Academic journal article Career Planning and Adult Development Journal

Mentoring Emerging Generations

Academic journal article Career Planning and Adult Development Journal

Mentoring Emerging Generations

Article excerpt

A mentor provides the ability to see the future through the lenses of the mentor 's past.1

As Golden Boomers matured, they passed through successive waves of development. Each wave opened new understandings and created new skills for solving increasingly complex problems. Their growth2 now provide Golden Boomers with a platform for mentoring those in the emerging generations. This overview of mentoring emerging generations will briefly describe mentor orientations and the content of the mentor's message. It will also provide examples3 of those who might represent each mentoring orientation. My purpose is to encourage Golden Boomers to recognize the wealth of resources they could offer in mentoring relationships with emerging generations.

Benefits and Challenges of Mentoring Emerging Generations

Mentoring emerging generations provides continuity in a world filled with change. It provides contexts for the worldviews of both young and old. It provides an atmosphere of appreciation for the differences. It challenges the younger to think more maturely and the older to think more innocently. Mentoring emerging generations is also challenging. It reveals assumption held by the mentor and the mentee. It must overcome differences in the meanings of words. It requires thoughtfulness, openness, and vulnerability. The benefits and challenges are summed up in the words of friends:

As a young person, I know I can gain insight from coworkers and mentors who are older than I am. Since I am so new to the workforce, I sometimes feel lost and unable to face the challenges of a career by myself. It is useful to have another wiser person to bounce ideas off of and figure out ways to deal with work conflicts, leadership decisions, appropriate actions, etc.4

The most interesting, and many times frustrating, aspect of mentoring a younger generation is that we simply do not see life in the same way. Neither is right or wrong, just different. They see life in the view of community. They are truly children of it takes a village.5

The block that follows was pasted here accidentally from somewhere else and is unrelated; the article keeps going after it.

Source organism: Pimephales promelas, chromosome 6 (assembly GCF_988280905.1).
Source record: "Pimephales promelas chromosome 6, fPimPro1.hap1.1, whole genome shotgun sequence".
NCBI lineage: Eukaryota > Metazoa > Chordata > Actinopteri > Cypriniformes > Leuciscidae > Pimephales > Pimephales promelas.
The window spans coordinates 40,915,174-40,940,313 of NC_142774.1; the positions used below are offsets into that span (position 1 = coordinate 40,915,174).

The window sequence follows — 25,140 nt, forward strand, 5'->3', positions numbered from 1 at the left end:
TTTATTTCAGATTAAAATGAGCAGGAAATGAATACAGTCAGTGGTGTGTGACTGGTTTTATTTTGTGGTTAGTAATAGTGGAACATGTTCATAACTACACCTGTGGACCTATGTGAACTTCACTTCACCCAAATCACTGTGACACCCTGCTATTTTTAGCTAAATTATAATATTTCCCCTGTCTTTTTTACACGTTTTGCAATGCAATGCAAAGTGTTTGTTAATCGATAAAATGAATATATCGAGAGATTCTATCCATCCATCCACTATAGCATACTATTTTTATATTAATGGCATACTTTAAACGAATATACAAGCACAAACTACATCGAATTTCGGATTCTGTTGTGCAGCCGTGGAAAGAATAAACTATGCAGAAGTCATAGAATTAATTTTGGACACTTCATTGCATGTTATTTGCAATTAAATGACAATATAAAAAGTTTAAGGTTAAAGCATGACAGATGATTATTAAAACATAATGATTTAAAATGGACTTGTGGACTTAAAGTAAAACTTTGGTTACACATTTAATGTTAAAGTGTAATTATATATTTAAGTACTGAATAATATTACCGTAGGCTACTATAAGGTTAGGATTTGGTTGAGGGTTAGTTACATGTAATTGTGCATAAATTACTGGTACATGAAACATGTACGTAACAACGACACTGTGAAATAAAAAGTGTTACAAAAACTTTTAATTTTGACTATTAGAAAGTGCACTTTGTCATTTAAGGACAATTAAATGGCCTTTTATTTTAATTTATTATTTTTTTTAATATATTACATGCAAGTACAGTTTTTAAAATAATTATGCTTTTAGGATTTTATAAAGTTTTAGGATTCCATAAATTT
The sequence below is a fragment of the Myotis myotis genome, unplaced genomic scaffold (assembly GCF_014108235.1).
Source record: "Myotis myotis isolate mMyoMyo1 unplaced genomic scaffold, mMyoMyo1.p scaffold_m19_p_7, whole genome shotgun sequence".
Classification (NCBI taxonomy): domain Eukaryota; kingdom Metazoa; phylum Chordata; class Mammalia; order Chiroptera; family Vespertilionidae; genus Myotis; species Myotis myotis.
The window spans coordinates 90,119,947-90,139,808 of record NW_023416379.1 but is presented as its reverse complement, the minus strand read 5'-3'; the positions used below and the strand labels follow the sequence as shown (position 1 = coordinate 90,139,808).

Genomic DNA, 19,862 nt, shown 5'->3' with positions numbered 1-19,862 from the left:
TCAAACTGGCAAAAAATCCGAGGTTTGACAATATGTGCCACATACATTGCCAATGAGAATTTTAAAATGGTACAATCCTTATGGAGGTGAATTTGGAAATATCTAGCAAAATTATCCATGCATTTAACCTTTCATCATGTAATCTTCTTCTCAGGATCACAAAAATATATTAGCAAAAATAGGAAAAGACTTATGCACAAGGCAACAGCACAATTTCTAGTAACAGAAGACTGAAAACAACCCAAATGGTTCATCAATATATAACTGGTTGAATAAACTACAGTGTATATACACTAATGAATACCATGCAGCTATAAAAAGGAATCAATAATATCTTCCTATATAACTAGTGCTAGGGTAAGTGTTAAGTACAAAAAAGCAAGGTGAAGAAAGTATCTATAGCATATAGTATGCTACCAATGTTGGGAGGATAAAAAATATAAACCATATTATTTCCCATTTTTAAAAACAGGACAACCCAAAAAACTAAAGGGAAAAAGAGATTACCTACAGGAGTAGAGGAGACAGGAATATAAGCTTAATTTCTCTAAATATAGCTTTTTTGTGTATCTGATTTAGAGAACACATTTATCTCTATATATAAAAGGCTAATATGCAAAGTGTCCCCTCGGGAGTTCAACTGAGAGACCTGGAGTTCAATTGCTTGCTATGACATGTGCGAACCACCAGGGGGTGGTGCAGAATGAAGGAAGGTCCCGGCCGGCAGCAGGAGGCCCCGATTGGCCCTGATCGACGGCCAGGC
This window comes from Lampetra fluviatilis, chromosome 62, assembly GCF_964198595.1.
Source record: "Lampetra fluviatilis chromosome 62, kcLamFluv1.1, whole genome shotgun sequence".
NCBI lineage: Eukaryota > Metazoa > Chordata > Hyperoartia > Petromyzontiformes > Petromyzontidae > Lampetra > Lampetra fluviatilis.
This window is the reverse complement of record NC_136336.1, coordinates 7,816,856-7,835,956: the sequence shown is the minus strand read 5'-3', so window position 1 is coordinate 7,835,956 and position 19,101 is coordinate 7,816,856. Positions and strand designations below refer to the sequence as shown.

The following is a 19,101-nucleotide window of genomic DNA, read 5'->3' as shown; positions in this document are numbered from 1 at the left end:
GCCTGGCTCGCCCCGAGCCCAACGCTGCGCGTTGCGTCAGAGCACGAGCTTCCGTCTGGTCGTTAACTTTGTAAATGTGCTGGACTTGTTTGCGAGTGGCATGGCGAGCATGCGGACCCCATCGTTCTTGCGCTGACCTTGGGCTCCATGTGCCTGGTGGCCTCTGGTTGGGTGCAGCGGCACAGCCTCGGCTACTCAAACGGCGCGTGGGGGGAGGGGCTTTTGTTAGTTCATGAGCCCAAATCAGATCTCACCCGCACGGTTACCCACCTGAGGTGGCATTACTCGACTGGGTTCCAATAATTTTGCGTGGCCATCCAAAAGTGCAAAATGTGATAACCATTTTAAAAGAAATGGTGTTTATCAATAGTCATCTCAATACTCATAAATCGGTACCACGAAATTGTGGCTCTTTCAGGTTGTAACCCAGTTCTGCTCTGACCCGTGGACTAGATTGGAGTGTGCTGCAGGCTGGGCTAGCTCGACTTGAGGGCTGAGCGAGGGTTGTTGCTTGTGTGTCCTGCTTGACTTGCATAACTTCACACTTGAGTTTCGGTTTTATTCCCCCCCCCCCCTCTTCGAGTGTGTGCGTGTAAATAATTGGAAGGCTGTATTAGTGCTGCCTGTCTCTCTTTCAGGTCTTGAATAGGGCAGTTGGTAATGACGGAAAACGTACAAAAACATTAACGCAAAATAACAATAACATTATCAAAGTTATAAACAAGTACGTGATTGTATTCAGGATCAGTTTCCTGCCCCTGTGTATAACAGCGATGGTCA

Golden Boomers that want to invest in the future of humanity overcome the potential obstacles in order to have meaningful conversations and relationships with younger generations.



Mentoring is a purposeful communication of identity, ideas, values, and skills from a more experienced mentor to a less experienced mentee.6 Various traditions call the mentor master, teacher, or coach, and call the mentee disciple, follower, student, or protégé.

Golden Boomers7

Golden Boomers are the early phase of the Baby Boomer generation (born between 1946 and 1964) who are retiring or approaching retirement. The Era of the Golden Boomers starts in 201 1 with the first Boomers becoming eligible for benefits at age 65. Golden Boomers thrived in a growth economy that needed skilled managers and educated professionals. They worked hard, delaying gratification, in order to build security for retirement. This delayed gratification extended from the workplace into the home - time with spouse and children were often postponed in order to build a better lifestyle for the family. Golden Boomers also played hard. The greatest strength of this generation has been its unrelenting pursuit of happiness. Their happiness was often measured by the accumulation of things (a nice house, new car, etc.), wealth (stocks, bonds, and other investments), and leisure (recreation, hobbies, sports, etc.).

Emerging Generations: X, Y and Z6

More than any other generation, the Emerging Generations are seeking to build a world based on trust and honesty. They form groups built around these ideals and are weary of anyone that does not embrace those values. Generation X, born immediately after the Baby Boomer generation (see Graph 1: Births, 1930 - 2006) ,8 emerged to discover that the majority of resources and opportunities are controlled by Baby Boomers. …

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